New York City, November 2013

Blog — 13 Nov 2013

Banksy stated recently that The Freedom Tower is a “one thousand foot sign” that says, “New York - we lost our nerve.” He said, “It would be easy to view One World Trade Centre as a betrayal of everyone who lost their lives on September 11th, because it so clearly proclaims the terrorists won.”

One World Trade Centre

I have to say, I sympathise with the thrust of his argument, it is an extremely disappointing building. There is little of merit architecturally, it feels too broad for it’s height and the top looks unfinished it is genuinely anonymous, it could be in any aspirational Chinese city.

The City of New York is studded with great buildings, more importantly it has a distinctively recognisable skyline, in the collective memory the Twin Towers are still part of that skyline, and perhaps that is why this building fails. This is a dumbed down version of Daniel Liebeskind’s original design, all that is left of his scheme is its height. There were better entries in the competition to replace Yamasaki’s iconic buildings, I liked the Foster entry, two towers kissing was a simple and powerful proposition.

The best tall buildings have a clear and memorable idea, the Shard, The Chrysler, The Hancock, and even the bad ones like the Walkie Talkie have cartoon like profiles, and usually names to match. There are buildings that are built without an idea, the Millennium Dome is a classic example, but the politically charged “Freedom Tower” is the converse, an idea without an architecture.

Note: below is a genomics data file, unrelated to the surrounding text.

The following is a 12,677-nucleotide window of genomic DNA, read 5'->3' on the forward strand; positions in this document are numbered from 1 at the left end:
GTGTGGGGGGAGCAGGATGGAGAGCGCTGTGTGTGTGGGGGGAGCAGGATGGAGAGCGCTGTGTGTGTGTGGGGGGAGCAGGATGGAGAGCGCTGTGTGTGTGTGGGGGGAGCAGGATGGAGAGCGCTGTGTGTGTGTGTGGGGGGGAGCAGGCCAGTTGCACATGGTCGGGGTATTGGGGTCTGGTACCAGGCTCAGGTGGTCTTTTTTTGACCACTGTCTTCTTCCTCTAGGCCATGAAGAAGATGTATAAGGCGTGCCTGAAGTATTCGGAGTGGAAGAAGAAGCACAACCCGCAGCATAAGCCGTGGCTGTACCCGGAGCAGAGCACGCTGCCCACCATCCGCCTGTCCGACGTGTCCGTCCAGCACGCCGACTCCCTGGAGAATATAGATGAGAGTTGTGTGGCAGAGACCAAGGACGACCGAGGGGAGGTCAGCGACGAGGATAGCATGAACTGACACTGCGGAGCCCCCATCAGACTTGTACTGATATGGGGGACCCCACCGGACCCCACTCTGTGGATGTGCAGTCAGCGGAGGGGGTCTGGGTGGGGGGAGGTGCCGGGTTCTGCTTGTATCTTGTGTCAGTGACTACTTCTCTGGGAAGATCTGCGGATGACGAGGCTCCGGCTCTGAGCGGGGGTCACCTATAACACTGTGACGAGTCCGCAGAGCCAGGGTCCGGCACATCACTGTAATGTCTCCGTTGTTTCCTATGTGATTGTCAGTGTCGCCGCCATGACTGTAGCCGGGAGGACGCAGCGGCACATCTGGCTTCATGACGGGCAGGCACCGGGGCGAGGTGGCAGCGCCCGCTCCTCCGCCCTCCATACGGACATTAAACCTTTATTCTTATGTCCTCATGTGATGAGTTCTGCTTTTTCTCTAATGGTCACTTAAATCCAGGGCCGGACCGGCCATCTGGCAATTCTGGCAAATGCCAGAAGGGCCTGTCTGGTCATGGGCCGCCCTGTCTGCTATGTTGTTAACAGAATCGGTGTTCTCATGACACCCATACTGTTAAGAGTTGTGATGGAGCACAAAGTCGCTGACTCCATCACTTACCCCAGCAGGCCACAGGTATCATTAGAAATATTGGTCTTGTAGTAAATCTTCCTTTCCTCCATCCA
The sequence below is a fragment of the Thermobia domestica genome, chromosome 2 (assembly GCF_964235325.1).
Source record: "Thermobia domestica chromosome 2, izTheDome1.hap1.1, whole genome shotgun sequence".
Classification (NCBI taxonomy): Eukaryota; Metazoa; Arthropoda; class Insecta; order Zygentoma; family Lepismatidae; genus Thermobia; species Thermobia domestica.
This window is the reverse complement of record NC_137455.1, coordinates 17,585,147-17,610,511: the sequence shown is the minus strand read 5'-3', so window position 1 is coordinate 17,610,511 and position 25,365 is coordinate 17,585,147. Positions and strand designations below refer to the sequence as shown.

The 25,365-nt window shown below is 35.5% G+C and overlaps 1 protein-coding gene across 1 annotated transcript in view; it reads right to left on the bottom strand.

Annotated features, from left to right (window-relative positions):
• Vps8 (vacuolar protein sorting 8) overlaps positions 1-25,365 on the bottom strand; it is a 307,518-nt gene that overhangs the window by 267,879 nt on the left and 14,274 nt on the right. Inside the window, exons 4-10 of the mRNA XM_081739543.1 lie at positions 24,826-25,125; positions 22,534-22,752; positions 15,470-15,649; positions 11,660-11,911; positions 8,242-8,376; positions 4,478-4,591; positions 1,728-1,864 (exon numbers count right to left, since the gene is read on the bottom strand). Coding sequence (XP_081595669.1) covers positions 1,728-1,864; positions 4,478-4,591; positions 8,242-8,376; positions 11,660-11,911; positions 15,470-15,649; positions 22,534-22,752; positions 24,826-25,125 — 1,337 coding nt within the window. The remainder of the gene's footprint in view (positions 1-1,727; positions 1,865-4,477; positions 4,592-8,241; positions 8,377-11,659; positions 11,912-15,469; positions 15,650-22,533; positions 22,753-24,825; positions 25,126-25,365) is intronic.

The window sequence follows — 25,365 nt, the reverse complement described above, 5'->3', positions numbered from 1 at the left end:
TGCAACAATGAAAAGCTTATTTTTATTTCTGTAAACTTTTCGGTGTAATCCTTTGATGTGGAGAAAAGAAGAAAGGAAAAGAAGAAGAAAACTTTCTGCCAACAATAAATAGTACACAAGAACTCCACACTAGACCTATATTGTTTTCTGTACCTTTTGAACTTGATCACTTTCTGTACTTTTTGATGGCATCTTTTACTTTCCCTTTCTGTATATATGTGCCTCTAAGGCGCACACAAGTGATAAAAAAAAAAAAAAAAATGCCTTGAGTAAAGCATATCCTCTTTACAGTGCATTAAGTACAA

The anonymity of curtain walling is unquestionably part of the problem. The best glass buildings in New York still have a rhythm and order that is about walls and windows, SOM’s Pepsi building, and Mies’s Seagram building are good examples. It is a city where heavy weight neo classicism sits happily with Mock Tudor romanticism. The awesomeness of Grand Central Station never fails to impress, the texture and grain of the cast iron and brick buildings in Soho is inspirational.

Not far from ground zero at 40 Bond Street, Herzog de Meuron (ill 2) have demonstrated a real empathy with the place and I look forward to seeing their residential tower at 56 Leonard Street. There is a sense of scale and proportion, humanity and life that the “freedom Tower” fails to achieve, but perhaps that is the point, it is a commercial office building that has been labeled by politicians, it may be the tallest, but only by sticking a mast on top, it reflects the clouds and the sky. It is almost trying to be invisible.

The mirror glass ‘invisibility’ of The Freedom Tower is frankly a cop out. Perhaps Banksy is right.

40 Bond Street NY